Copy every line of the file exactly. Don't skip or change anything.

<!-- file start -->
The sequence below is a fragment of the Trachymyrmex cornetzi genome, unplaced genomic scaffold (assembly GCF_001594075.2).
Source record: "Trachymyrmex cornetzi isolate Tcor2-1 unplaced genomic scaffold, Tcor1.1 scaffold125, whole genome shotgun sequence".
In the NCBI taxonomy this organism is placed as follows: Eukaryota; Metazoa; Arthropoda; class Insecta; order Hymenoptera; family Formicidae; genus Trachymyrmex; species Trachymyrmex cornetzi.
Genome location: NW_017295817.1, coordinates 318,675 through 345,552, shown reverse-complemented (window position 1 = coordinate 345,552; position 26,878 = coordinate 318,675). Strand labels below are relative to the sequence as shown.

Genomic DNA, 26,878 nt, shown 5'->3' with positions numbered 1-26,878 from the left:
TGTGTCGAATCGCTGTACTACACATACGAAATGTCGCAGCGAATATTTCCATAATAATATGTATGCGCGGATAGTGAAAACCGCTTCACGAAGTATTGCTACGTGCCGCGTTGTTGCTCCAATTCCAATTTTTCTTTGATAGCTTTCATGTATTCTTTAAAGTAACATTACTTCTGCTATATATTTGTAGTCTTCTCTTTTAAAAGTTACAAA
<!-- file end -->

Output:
The sequence below is a fragment of the Trachymyrmex cornetzi genome, unplaced genomic scaffold (assembly GCF_001594075.2).
Source record: "Trachymyrmex cornetzi isolate Tcor2-1 unplaced genomic scaffold, Tcor1.1 scaffold125, whole genome shotgun sequence".
In the NCBI taxonomy this organism is placed as follows: Eukaryota; Metazoa; Arthropoda; class Insecta; order Hymenoptera; family Formicidae; genus Trachymyrmex; species Trachymyrmex cornetzi.
Genome location: NW_017295817.1, coordinates 318,675 through 345,552, shown reverse-complemented (window position 1 = coordinate 345,552; position 26,878 = coordinate 318,675). Strand labels below are relative to the sequence as shown.

Genomic DNA, 26,878 nt, shown 5'->3' with positions numbered 1-26,878 from the left:
TGTGTCGAATCGCTGTACTACACATACGAAATGTCGCAGCGAATATTTCCATAATAATATGTATGCGCGGATAGTGAAAACCGCTTCACGAAGTATTGCTACGTGCCGCGTTGTTGCTCCAATTCCAATTTTTCTTTGATAGCTTTCATGTATTCTTTAAAGTAACATTACTTCTGCTATATATTTGTAGTCTTCTCTTTTAAAAGTTACAAA